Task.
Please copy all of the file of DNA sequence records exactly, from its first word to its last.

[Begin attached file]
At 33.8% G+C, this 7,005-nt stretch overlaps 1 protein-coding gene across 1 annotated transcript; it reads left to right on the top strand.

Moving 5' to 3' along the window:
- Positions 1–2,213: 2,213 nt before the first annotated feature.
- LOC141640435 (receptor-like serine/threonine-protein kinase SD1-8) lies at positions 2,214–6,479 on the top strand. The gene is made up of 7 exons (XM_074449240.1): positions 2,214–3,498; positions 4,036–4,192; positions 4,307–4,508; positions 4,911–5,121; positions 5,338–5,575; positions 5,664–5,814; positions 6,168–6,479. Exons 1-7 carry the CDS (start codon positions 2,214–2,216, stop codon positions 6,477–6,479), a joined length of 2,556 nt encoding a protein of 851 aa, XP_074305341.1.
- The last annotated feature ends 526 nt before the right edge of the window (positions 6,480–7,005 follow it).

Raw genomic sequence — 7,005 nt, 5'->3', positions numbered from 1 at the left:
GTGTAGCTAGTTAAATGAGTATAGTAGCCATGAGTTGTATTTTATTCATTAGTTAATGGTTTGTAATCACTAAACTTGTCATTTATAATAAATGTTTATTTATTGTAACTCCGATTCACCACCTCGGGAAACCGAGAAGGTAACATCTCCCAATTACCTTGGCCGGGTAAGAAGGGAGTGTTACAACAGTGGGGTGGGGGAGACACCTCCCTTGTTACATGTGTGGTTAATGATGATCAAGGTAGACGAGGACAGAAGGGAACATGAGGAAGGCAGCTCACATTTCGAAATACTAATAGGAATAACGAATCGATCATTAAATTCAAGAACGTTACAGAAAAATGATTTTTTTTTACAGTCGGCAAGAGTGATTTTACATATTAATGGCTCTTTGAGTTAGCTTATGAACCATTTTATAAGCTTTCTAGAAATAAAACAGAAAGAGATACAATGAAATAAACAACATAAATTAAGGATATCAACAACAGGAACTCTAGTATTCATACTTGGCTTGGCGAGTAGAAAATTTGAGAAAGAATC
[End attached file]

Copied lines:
At 33.8% G+C, this 7,005-nt stretch overlaps 1 protein-coding gene across 1 annotated transcript; it reads left to right on the top strand.

Moving 5' to 3' along the window:
- Positions 1–2,213: 2,213 nt before the first annotated feature.
- LOC141640435 (receptor-like serine/threonine-protein kinase SD1-8) lies at positions 2,214–6,479 on the top strand. The gene is made up of 7 exons (XM_074449240.1): positions 2,214–3,498; positions 4,036–4,192; positions 4,307–4,508; positions 4,911–5,121; positions 5,338–5,575; positions 5,664–5,814; positions 6,168–6,479. Exons 1-7 carry the CDS (start codon positions 2,214–2,216, stop codon positions 6,477–6,479), a joined length of 2,556 nt encoding a protein of 851 aa, XP_074305341.1.
- The last annotated feature ends 526 nt before the right edge of the window (positions 6,480–7,005 follow it).

Raw genomic sequence — 7,005 nt, 5'->3', positions numbered from 1 at the left:
GTGTAGCTAGTTAAATGAGTATAGTAGCCATGAGTTGTATTTTATTCATTAGTTAATGGTTTGTAATCACTAAACTTGTCATTTATAATAAATGTTTATTTATTGTAACTCCGATTCACCACCTCGGGAAACCGAGAAGGTAACATCTCCCAATTACCTTGGCCGGGTAAGAAGGGAGTGTTACAACAGTGGGGTGGGGGAGACACCTCCCTTGTTACATGTGTGGTTAATGATGATCAAGGTAGACGAGGACAGAAGGGAACATGAGGAAGGCAGCTCACATTTCGAAATACTAATAGGAATAACGAATCGATCATTAAATTCAAGAACGTTACAGAAAAATGATTTTTTTTTACAGTCGGCAAGAGTGATTTTACATATTAATGGCTCTTTGAGTTAGCTTATGAACCATTTTATAAGCTTTCTAGAAATAAAACAGAAAGAGATACAATGAAATAAACAACATAAATTAAGGATATCAACAACAGGAACTCTAGTATTCATACTTGGCTTGGCGAGTAGAAAATTTGAGAAAGAATC